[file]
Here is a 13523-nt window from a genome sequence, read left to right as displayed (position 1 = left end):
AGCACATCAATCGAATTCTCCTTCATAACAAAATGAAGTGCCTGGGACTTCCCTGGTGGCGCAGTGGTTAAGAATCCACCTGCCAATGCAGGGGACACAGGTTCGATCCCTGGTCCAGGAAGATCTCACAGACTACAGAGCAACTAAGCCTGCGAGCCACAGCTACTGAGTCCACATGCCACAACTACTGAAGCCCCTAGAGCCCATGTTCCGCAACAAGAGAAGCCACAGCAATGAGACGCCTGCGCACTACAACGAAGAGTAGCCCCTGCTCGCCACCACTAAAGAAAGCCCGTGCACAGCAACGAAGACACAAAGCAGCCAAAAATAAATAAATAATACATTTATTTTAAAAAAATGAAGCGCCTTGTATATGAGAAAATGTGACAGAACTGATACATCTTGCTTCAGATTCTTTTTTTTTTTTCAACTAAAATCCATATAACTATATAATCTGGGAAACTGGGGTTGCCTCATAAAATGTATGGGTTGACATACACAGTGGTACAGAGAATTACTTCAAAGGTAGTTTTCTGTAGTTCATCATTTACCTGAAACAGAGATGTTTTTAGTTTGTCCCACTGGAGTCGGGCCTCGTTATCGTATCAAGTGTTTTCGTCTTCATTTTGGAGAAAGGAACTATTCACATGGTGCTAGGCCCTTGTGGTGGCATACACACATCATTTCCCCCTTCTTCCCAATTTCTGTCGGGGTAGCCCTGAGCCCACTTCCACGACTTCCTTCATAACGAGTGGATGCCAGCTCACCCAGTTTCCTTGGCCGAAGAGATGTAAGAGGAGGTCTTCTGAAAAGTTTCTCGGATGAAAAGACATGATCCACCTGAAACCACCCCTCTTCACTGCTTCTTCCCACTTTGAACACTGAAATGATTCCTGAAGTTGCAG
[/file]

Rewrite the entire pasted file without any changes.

Here is a 13523-nt window from a genome sequence, read left to right as displayed (position 1 = left end):
AGCACATCAATCGAATTCTCCTTCATAACAAAATGAAGTGCCTGGGACTTCCCTGGTGGCGCAGTGGTTAAGAATCCACCTGCCAATGCAGGGGACACAGGTTCGATCCCTGGTCCAGGAAGATCTCACAGACTACAGAGCAACTAAGCCTGCGAGCCACAGCTACTGAGTCCACATGCCACAACTACTGAAGCCCCTAGAGCCCATGTTCCGCAACAAGAGAAGCCACAGCAATGAGACGCCTGCGCACTACAACGAAGAGTAGCCCCTGCTCGCCACCACTAAAGAAAGCCCGTGCACAGCAACGAAGACACAAAGCAGCCAAAAATAAATAAATAATACATTTATTTTAAAAAAATGAAGCGCCTTGTATATGAGAAAATGTGACAGAACTGATACATCTTGCTTCAGATTCTTTTTTTTTTTTCAACTAAAATCCATATAACTATATAATCTGGGAAACTGGGGTTGCCTCATAAAATGTATGGGTTGACATACACAGTGGTACAGAGAATTACTTCAAAGGTAGTTTTCTGTAGTTCATCATTTACCTGAAACAGAGATGTTTTTAGTTTGTCCCACTGGAGTCGGGCCTCGTTATCGTATCAAGTGTTTTCGTCTTCATTTTGGAGAAAGGAACTATTCACATGGTGCTAGGCCCTTGTGGTGGCATACACACATCATTTCCCCCTTCTTCCCAATTTCTGTCGGGGTAGCCCTGAGCCCACTTCCACGACTTCCTTCATAACGAGTGGATGCCAGCTCACCCAGTTTCCTTGGCCGAAGAGATGTAAGAGGAGGTCTTCTGAAAAGTTTCTCGGATGAAAAGACATGATCCACCTGAAACCACCCCTCTTCACTGCTTCTTCCCACTTTGAACACTGAAATGATTCCTGAAGTTGCAG